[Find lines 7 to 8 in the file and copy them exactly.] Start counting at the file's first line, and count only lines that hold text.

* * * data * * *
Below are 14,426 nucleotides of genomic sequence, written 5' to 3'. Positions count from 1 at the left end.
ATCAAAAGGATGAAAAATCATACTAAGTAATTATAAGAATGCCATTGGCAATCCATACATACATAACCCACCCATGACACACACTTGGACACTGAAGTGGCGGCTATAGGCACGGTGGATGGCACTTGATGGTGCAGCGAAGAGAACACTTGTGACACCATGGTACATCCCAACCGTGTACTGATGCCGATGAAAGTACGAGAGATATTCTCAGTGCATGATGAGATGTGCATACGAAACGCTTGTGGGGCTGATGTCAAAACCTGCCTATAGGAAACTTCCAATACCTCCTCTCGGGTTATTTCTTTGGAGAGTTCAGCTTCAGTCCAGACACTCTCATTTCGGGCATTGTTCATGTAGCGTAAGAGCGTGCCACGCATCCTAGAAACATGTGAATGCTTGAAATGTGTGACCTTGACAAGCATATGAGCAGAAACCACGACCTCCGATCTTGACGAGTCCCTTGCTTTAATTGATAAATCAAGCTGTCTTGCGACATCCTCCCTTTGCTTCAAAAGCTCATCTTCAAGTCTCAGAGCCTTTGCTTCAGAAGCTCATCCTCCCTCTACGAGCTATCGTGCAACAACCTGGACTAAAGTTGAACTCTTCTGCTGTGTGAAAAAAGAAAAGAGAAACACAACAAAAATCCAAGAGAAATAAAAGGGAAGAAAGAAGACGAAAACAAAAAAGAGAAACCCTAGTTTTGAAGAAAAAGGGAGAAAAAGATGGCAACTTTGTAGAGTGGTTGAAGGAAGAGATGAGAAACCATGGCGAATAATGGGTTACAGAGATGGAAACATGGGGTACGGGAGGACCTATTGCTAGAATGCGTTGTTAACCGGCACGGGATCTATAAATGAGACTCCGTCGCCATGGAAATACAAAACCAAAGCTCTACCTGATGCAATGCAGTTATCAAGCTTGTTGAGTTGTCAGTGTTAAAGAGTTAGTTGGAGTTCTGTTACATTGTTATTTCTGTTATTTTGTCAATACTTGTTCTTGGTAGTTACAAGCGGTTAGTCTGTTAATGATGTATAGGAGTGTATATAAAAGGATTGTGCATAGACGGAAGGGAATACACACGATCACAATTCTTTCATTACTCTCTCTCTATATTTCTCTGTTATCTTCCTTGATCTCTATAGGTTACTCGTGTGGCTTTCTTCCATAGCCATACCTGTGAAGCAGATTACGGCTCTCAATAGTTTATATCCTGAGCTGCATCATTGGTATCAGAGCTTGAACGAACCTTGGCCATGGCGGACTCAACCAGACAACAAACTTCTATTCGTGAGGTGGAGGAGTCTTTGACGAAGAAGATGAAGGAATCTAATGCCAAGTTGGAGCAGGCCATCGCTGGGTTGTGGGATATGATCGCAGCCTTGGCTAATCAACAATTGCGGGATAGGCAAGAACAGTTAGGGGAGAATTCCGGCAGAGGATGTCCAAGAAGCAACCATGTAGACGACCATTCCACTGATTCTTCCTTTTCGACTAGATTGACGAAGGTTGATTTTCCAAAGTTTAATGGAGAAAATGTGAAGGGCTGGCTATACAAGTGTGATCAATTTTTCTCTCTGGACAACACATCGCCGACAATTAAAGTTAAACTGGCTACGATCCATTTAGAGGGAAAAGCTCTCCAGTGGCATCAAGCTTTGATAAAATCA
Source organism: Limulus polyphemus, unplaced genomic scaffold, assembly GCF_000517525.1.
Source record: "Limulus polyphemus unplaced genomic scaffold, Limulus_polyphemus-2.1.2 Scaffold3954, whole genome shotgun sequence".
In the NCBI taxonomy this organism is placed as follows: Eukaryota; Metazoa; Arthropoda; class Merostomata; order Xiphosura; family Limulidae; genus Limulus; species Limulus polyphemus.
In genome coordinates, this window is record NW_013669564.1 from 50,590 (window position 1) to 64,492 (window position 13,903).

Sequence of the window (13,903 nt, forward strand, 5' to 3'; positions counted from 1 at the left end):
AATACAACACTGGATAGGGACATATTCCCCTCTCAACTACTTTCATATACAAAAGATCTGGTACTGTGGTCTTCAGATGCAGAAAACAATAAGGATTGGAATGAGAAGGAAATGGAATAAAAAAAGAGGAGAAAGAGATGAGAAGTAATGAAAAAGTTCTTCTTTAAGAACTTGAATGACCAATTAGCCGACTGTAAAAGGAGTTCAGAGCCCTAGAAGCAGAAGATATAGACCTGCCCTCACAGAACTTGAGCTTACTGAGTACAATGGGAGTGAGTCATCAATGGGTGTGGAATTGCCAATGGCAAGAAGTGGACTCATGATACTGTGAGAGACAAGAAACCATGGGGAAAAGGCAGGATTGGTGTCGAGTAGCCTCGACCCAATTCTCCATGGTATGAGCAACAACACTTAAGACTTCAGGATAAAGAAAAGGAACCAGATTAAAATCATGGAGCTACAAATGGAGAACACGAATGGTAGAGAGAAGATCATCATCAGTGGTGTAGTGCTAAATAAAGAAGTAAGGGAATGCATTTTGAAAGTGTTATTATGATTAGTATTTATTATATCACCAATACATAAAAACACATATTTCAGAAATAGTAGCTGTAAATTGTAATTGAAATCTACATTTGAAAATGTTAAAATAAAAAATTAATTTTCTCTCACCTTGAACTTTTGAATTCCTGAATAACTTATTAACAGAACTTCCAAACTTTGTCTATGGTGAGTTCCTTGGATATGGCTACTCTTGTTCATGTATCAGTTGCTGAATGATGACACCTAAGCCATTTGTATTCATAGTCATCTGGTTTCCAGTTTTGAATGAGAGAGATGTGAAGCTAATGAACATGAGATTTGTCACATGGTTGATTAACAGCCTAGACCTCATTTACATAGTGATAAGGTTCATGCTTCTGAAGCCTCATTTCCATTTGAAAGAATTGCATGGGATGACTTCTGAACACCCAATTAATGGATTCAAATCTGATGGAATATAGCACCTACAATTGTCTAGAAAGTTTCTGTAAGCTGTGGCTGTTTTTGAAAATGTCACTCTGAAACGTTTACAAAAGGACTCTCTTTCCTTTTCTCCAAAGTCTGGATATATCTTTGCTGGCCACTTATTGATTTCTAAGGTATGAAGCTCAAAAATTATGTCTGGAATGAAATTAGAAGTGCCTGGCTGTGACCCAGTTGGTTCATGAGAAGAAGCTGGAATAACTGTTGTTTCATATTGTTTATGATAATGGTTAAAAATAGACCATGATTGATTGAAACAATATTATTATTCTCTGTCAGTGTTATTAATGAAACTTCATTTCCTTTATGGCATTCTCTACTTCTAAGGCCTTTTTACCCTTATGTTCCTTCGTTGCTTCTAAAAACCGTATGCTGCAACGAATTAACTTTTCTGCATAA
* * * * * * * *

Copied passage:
Sequence of the window (13,903 nt, forward strand, 5' to 3'; positions counted from 1 at the left end):
AATACAACACTGGATAGGGACATATTCCCCTCTCAACTACTTTCATATACAAAAGATCTGGTACTGTGGTCTTCAGATGCAGAAAACAATAAGGATTGGAATGAGAAGGAAATGGAATAAAAAAAGAGGAGAAAGAGATGAGAAGTAATGAAAAAGTTCTTCTTTAAGAACTTGAATGACCAATTAGCCGACTGTAAAAGGAGTTCAGAGCCCTAGAAGCAGAAGATATAGACCTGCCCTCACAGAACTTGAGCTTACTGAGTACAATGGGAGTGAGTCATCAATGGGTGTGGAATTGCCAATGGCAAGAAGTGGACTCATGATACTGTGAGAGACAAGAAACCATGGGGAAAAGGCAGGATTGGTGTCGAGTAGCCTCGACCCAATTCTCCATGGTATGAGCAACAACACTTAAGACTTCAGGATAAAGAAAAGGAACCAGATTAAAATCATGGAGCTACAAATGGAGAACACGAATGGTAGAGAGAAGATCATCATCAGTGGTGTAGTGCTAAATAAAGAAGTAAGGGAATGCATTTTGAAAGTGTTATTATGATTAGTATTTATTATATCACCAATACATAAAAACACATATTTCAGAAATAGTAGCTGTAAATTGTAATTGAAATCTACATTTGAAAATGTTAAAATAAAAAATTAATTTTCTCTCACCTTGAACTTTTGAATTCCTGAATAACTTATTAACAGAACTTCCAAACTTTGTCTATGGTGAGTTCCTTGGATATGGCTACTCTTGTTCATGTATCAGTTGCTGAATGATGACACCTAAGCCATTTGTATTCATAGTCATCTGGTTTCCAGTTTTGAATGAGAGAGATGTGAAGCTAATGAACATGAGATTTGTCACATGGTTGATTAACAGCCTAGACCTCATTTACATAGTGATAAGGTTCATGCTTCTGAAGCCTCATTTCCATTTGAAAGAATTGCATGGGATGACTTCTGAACACCCAATTAATGGATTCAAATCTGATGGAATATAGCACCTACAATTGTCTAGAAAGTTTCTGTAAGCTGTGGCTGTTTTTGAAAATGTCACTCTGAAACGTTTACAAAAGGACTCTCTTTCCTTTTCTCCAAAGTCTGGATATATCTTTGCTGGCCACTTATTGATTTCTAAGGTATGAAGCTCAAAAATTATGTCTGGAATGAAATTAGAAGTGCCTGGCTGTGACCCAGTTGGTTCATGAGAAGAAGCTGGAATAACTGTTGTTTCATATTGTTTATGATAATGGTTAAAAATAGACCATGATTGATTGAAACAATATTATTATTCTCTGTCAGTGTTATTAATGAAACTTCATTTCCTTTATGGCATTCTCTACTTCTAAGGCCTTTTTACCCTTATGTTCCTTCGTTGCTTCTAAAAACCGTATGCTGCAACGAATTAACTTTTCTGCATAA